# Difference between 1-month and 3-month SOFR, and the relationship between them

I want to better understand the difference between the 1-month and 3-month SOFR rate, and when to use each for cash flow discounting.

For example - I have a 5 year project, and someone has decided to use the 3-month SOFR rate. My question is why? What does this assume about the movement of cash flows?

Furthermore, I would like to know if there's a mathematical relationship between the two (1-month vs 3-month).

Any useful web links are appreciated.

Thank you very much

EDIT: Some Googling led to the following definition

Three-Month Term SOFR means the rate for Term SOFR for a tenor of three months that is published by the Term SOFR Administrator at the Reference Time for any interest period, as determined by the Calculation Agent after giving effect to the Three-Month Term SOFR Conventions.

Does this definition provide any leads? Can I define the 3-month SOFR as $$F(t,T)$$ to be the forward rate of the 3-month SOFR at some forward time $$t$$?, and $$T=3$$ is fixed?

Are the forward curves then shown in the columns below? First, there is an FAQ for CME Term SOFR here. The input data for Term SOFR is 13 consecutive 1M SOFR futures and 5 consecutive 3M SOFR futures (both are enough to cover a year, the max tenor in the CME Term SOFR).

Based on the definition, I think it is the (annualized) expected future daily SOFR over the respective tenor. Since it is calculated from futures prices, the expectation should be under the risk-neutral measure. Let $$r_t$$ be the overnight SOFR at time $$t$$. Then, for a tenor of $$\tau$$ days, the CME Term SOFR may be defined as $$R_{t,t+\tau}=\mathbb{E}^Q\left[\prod_{s=t}^{s=t+\tau-1}\left(1+\frac{d_sr_s}{360}\right)\right] - 1$$ where $$d_s$$ takes care of the day count (more here). The product is the compounded daily SOFR rate. $$\tau$$ could be, e.g., 1 month or 3 months.

Roughly speaking, you can consider the term SOFR as the "true" risk-free interest rate. Particularly to your example, to calculate the NPV of a 5-year project, I don't think either 1M or 3M term SOFR is a good discount rate:

• The maturity should better be matched, so you should at least use 5-year zero yield calculated from SOFR swaps and futures;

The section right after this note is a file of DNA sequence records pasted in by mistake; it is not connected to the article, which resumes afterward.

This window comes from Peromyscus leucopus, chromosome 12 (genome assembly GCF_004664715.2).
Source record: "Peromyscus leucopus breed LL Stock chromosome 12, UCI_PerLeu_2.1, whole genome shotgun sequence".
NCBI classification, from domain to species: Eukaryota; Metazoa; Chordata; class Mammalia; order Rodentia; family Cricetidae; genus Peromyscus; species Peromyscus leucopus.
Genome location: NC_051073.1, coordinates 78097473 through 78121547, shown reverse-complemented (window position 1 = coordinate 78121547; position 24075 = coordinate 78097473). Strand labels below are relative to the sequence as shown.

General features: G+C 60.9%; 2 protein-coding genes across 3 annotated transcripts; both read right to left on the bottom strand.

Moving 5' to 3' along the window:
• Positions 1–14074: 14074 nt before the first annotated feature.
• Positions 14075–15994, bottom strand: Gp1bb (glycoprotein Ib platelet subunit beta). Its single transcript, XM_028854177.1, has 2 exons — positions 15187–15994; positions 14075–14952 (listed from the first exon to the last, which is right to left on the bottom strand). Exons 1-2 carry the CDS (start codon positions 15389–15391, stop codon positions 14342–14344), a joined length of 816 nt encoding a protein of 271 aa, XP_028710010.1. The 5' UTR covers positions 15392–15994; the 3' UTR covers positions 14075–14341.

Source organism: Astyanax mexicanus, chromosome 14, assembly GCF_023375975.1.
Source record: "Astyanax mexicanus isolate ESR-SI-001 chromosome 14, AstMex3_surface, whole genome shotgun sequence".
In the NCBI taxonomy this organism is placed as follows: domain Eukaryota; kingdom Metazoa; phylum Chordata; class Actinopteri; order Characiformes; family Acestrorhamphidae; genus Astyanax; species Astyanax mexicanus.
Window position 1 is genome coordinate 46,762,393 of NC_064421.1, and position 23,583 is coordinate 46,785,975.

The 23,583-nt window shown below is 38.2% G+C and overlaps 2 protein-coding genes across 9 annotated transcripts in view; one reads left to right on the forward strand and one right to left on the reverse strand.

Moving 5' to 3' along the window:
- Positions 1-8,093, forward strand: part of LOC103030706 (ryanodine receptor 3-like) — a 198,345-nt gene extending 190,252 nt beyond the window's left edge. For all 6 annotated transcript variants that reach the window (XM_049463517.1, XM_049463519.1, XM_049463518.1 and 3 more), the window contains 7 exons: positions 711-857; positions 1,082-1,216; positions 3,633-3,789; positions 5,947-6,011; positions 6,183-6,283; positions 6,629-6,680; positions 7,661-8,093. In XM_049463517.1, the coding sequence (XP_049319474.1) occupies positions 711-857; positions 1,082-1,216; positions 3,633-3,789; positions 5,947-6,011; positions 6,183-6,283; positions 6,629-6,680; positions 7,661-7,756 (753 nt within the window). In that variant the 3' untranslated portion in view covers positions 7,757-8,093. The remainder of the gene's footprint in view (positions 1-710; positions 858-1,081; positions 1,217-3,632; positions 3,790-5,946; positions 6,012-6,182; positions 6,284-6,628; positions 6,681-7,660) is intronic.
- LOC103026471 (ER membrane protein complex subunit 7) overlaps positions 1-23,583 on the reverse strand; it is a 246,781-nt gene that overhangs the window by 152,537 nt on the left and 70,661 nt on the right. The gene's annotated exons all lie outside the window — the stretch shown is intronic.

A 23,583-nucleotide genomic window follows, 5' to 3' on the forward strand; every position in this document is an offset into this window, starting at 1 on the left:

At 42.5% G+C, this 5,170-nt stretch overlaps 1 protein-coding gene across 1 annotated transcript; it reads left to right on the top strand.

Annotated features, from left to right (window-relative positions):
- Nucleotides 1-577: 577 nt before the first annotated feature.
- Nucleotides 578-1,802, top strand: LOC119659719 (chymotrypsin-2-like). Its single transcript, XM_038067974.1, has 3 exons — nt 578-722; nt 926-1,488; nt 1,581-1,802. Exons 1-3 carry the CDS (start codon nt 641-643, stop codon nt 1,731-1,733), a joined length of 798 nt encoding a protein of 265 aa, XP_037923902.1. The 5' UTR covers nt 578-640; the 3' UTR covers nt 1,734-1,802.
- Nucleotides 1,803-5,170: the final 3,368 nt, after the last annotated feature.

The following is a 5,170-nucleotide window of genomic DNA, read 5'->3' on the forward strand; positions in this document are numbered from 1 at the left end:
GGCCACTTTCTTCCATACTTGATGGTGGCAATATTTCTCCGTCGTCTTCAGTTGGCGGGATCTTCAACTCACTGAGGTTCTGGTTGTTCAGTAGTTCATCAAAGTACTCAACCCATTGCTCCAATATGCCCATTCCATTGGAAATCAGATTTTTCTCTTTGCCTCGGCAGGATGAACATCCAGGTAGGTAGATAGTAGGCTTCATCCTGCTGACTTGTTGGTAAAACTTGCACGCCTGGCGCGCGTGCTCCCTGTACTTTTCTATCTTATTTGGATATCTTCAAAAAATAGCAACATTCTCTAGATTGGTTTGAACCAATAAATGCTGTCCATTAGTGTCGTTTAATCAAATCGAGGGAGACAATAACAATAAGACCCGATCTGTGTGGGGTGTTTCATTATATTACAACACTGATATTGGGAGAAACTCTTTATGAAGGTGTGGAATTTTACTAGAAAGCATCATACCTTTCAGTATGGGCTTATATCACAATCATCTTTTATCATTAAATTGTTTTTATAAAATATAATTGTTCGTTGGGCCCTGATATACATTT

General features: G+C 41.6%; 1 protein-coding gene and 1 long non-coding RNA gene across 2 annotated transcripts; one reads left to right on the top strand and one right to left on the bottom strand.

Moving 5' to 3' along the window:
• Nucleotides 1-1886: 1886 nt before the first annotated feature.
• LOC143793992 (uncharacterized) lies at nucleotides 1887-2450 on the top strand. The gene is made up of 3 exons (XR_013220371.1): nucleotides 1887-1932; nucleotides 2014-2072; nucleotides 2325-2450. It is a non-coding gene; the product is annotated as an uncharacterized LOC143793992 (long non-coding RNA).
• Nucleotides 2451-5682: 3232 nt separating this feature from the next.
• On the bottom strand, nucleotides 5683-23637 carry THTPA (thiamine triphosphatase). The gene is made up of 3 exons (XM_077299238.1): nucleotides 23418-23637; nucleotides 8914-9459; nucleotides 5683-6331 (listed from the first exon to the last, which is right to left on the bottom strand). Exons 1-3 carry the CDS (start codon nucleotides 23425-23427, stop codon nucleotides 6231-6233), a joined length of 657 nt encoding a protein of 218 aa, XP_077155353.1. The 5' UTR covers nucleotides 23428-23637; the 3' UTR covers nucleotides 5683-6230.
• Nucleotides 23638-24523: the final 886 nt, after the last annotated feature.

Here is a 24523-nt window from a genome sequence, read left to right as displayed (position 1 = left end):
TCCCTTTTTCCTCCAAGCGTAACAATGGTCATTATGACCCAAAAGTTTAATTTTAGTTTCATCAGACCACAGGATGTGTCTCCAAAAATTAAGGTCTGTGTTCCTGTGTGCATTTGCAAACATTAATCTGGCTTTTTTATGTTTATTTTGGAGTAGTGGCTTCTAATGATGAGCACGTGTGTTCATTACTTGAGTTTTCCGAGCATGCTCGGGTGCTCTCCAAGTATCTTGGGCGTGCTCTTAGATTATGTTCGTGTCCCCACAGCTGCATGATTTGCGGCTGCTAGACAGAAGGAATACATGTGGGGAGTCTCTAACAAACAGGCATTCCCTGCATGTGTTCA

• The project's cash flows are likely to be stochastic, so a risk premium on top of SOFR should be considered.

My thought on their methodology: On each day (end of Dec22, e.g.), the input is prices of consecutive 13 1M SOFR futures and 5 3M SOFR futures. Of course there is overlap between their coverage, e.g. some three 1M SOFR futures may cover similar time period as some 3M SOFR futures. Then, there are several methods to obtain implied zero yield curve from futures: bootstrapping, cubic spline, or Nelson-Siegel-Svensson model, using least squares or maximum likelihood estimation. The output will be the zero yield for every maturity, i.e. a mapping from maturity to SOFR zero yield.

• Hi @L. Francis Cong. – thank you very much for your reply. Your knowledge is excellent, and I appreciate your time. Is it possible that you are missing a $-1$ at the end, thereby giving $R_{t,t+\tau}$ a rate intepretation? That is $$R_{t,t+\tau}=\mathbb{E}^Q\left[\prod_{s=t}^{s=t+\tau-1}\left(1+\frac{d_sr_s}{360}\right)\right]-1$$ With this definition I believe I understand what $X$-M SOFR represents. $X=\tau$ in your explanation, and it is simply the forward interest rate, starting at $t$ and maturing at $\tau$ periods later. Ah - yes - we add a risk-premium to the SOFR. Jan 27 at 13:44
• @GustavoLouisG.Montańo Yeah. You are right. I've modified my answer. Jan 27 at 14:31
• Fantatsic. One last question: While $\tau$ is fixed in our example, in reality, there are a set of dates that $\tau$ needs to be applied to. How is this done? In other words, perhaps, say I have SOFR term structure. How would I derive the 3M curve from this? I'll be sure to read the documentation available, though, curious to hear your thoughts. Jan 27 at 14:50
• @GustavoLouisG.Montańo I am not sure if I understand your question, but I put my thought on their method in the main answer. Also I don't think their detailed methodology is publically available given that it is proprietary. Jan 27 at 20:49

The building blocks of these 1 month and 3 month rates are expected overnight rates. Overnight SOFR rate has a direct relationship to fed target rate. SOFR o/n currently @4.31 (-19 bps to the 4.5 target). Both the 1month and 3month SOFR rates are defined as the expected value of the average daily SOFR rate, so they could be different if the FOMC is expected to change the target rate within this time frame (between the end of 1st month and end of 3rd). Maybe in this project, the analyst evaluated that the 3 month rate is god proxy for the 5 month discount rate although the most agnostic thing to do would me to use the market price for the 5 month rate.